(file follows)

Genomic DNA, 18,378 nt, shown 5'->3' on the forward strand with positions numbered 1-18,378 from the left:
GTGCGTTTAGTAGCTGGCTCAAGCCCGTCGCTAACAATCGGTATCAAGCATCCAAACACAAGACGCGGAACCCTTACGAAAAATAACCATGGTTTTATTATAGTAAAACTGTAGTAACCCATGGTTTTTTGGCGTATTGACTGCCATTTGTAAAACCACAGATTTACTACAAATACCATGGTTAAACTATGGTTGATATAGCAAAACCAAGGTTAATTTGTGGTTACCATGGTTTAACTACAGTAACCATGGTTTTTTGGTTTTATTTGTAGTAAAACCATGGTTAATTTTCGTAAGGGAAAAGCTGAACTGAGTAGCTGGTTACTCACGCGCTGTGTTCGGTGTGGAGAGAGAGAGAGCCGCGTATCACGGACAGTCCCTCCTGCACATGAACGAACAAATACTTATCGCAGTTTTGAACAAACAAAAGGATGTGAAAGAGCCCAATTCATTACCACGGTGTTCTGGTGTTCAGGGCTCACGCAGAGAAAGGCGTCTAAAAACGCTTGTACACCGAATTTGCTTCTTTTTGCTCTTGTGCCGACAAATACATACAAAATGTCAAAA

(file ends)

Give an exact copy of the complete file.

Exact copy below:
Genomic DNA, 18,378 nt, shown 5'->3' on the forward strand with positions numbered 1-18,378 from the left:
GTGCGTTTAGTAGCTGGCTCAAGCCCGTCGCTAACAATCGGTATCAAGCATCCAAACACAAGACGCGGAACCCTTACGAAAAATAACCATGGTTTTATTATAGTAAAACTGTAGTAACCCATGGTTTTTTGGCGTATTGACTGCCATTTGTAAAACCACAGATTTACTACAAATACCATGGTTAAACTATGGTTGATATAGCAAAACCAAGGTTAATTTGTGGTTACCATGGTTTAACTACAGTAACCATGGTTTTTTGGTTTTATTTGTAGTAAAACCATGGTTAATTTTCGTAAGGGAAAAGCTGAACTGAGTAGCTGGTTACTCACGCGCTGTGTTCGGTGTGGAGAGAGAGAGAGCCGCGTATCACGGACAGTCCCTCCTGCACATGAACGAACAAATACTTATCGCAGTTTTGAACAAACAAAAGGATGTGAAAGAGCCCAATTCATTACCACGGTGTTCTGGTGTTCAGGGCTCACGCAGAGAAAGGCGTCTAAAAACGCTTGTACACCGAATTTGCTTCTTTTTGCTCTTGTGCCGACAAATACATACAAAATGTCAAAA